Note: working in secret in tandem to manipulate valuations hasn’t been done with “old” cities because they weren’t formed on “no new taxes” pledges, nor so dramatically dependent on commercial tax revenue that isn’t available.

    The new cities (governments, not property owners) are already benefiting from this as the subjectivity of assessing property values has resulted in unrealistic massively higher valuations within new cities.

    Collusion of this sort between cities and counties will not end there as the new cities turn their current supposed hatred for county government into a love affair with county economic development and revenue programs.

    Cynicism has no bounds (I admit to my own in this comment) and citizens unfortunately don’t know how government and lobbying really works–they are too busy putting food on the table.

    • notapunk

      Sorry to crush your valuations collusion theory, but the new cities have assessment freezes to prevent that from happening.

      • Tom B. Doolittle


        I didn’t realize there is an “assessment” freeze on property in new cities. Thanks for the info. Does that include old cities as well?

        I admit, my collusion theory is just that–and indeed highly speculative. So regardless of whether cities will see doing bid’ness with county finance officials as an opportunity or not, I want to be clear about what you’re saying:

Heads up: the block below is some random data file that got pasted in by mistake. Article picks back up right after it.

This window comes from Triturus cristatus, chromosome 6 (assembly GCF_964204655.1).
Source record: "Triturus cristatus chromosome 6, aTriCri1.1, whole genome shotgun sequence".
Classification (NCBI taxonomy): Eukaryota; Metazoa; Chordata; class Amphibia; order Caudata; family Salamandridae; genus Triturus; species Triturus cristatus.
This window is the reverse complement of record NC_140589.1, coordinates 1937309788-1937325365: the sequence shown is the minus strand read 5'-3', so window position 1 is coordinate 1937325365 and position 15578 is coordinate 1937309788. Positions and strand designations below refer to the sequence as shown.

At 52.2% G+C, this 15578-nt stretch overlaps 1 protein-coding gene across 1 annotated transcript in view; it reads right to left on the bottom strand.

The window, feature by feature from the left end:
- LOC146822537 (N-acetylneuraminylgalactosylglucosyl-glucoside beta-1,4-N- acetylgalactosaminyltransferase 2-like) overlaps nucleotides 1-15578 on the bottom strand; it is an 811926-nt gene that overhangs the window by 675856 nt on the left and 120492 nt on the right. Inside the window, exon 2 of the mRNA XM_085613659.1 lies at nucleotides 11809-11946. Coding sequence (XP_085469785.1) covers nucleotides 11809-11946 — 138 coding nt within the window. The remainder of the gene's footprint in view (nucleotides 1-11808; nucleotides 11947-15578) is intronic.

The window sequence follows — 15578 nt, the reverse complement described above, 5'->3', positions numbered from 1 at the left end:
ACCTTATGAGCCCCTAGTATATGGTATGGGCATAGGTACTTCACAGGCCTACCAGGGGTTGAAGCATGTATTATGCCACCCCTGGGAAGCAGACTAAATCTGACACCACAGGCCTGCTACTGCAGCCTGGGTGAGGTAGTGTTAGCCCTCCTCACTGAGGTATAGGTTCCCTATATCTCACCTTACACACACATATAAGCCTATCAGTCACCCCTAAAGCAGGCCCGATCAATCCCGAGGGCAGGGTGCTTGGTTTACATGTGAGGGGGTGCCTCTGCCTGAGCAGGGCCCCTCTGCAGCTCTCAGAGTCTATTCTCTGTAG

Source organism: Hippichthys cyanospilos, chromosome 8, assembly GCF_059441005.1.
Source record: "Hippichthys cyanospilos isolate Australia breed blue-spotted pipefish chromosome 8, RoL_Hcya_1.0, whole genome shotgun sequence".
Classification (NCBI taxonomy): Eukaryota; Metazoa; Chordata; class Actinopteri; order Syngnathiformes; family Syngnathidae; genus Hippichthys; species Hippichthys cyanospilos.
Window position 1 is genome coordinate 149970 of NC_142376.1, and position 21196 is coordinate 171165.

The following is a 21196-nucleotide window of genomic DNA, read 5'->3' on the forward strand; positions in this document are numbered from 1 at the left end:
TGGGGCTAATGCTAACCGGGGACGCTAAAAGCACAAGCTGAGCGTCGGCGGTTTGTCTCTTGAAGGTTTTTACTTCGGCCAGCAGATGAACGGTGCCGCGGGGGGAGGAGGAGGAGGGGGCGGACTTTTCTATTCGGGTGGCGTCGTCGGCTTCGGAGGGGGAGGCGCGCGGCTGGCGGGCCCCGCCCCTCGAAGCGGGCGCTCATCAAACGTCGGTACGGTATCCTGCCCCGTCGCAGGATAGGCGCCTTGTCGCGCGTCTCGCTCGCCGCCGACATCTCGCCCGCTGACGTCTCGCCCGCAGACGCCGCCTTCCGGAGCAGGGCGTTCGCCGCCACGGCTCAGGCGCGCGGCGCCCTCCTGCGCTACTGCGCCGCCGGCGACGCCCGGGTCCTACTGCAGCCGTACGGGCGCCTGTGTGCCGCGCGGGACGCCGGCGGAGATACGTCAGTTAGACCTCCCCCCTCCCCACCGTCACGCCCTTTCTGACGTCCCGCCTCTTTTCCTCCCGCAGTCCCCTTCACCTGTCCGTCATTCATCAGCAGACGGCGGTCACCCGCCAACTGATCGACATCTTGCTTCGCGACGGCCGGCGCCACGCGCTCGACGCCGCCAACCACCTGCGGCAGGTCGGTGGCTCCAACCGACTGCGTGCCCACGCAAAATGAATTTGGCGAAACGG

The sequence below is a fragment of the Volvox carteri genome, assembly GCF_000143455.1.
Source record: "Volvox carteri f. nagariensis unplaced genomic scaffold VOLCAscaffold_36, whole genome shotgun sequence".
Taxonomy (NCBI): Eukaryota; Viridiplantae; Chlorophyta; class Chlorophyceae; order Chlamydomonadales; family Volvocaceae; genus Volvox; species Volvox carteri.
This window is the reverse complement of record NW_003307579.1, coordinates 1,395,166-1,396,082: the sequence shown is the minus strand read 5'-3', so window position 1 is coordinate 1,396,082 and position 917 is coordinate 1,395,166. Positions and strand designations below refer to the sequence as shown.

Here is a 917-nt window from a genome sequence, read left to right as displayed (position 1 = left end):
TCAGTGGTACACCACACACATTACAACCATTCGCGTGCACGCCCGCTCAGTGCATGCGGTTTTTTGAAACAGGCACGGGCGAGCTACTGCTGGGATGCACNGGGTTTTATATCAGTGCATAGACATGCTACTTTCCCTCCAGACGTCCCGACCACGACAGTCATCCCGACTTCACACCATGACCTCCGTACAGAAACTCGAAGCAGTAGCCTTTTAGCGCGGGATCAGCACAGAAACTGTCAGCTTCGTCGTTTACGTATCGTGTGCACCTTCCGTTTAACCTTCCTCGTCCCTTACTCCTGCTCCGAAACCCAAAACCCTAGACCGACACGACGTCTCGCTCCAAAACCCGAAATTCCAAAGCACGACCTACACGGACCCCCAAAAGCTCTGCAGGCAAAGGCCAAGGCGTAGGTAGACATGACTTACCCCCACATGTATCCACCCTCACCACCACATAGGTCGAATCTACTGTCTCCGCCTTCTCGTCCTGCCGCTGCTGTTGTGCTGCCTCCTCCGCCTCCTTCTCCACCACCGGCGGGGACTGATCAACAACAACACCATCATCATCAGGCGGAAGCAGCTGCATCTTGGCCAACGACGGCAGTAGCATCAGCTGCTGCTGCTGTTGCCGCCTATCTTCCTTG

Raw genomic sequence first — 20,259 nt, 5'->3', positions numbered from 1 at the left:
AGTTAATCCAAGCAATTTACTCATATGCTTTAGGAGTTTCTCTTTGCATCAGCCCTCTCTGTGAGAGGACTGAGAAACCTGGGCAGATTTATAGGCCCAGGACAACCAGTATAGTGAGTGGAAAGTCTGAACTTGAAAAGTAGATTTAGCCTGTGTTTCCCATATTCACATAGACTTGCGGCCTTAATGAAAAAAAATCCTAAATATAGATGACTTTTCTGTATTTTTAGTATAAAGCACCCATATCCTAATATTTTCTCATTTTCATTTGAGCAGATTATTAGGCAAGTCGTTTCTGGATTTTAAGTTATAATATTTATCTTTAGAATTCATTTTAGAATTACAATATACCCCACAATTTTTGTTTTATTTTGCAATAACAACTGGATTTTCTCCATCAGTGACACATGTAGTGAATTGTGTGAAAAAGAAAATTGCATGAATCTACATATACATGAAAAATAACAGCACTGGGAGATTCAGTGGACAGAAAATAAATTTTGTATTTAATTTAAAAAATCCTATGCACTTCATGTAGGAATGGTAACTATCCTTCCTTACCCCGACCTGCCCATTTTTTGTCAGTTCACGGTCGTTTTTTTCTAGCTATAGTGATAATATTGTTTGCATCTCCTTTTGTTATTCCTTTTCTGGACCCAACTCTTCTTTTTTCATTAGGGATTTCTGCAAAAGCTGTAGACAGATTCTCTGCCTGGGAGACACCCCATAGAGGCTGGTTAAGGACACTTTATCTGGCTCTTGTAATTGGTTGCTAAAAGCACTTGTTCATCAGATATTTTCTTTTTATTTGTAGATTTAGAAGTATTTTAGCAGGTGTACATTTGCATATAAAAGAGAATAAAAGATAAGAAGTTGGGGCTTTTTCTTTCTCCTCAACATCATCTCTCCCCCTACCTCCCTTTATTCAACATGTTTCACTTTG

This is how I interpret you:

        When the county appraisers raise the property valuations, which they have done in spades in Brookhaven and Dunwoody–you are saying that the cities haven’t received and won’t receive additional revenue in the future for the millage they currently charge. Is that what you mean–because its the increased revenue potential that’s at issue.

        Also–are you expecting any “assessment” freeze (some sort of zero base) to continue indefinitely?

        • notapunk

          It’s just in the new cities (and for Dekalb County). They last at the pleasure of the legislature. The county freeze is what Fran Millar was fighting to extend when he was trading for his support of the DeKalb reform legislation.

          Check your 2015 tax bill. It works the same as that assessment freeze. My bill shows a $799 reduction in county taxes this year due to the freeze.

    • RAJ

      Sorry Tom you are just guessing on this one. If you took the time to get out a little more I think you would discover that new cities have little or no influence on what Calvin does in the tax office.

  • Smarter Than You

    If all these wizards who intuitively know how prosperous Lavista Hills will be would have followed the process in place for new cities (the very same process that brought about every other new city) we wouldn’t be having this issue now. The fact that special exemptions were allowed, that the bill itself had to find its first sponsor from outside of the LVH footprint, the last minute boundary manipulations – all point to a careless disregard for the citizens who would be paying for this mess. Who is going to benefit from a new city anyway? Certainly not taxpayers, or seekers of transparent, honest governing.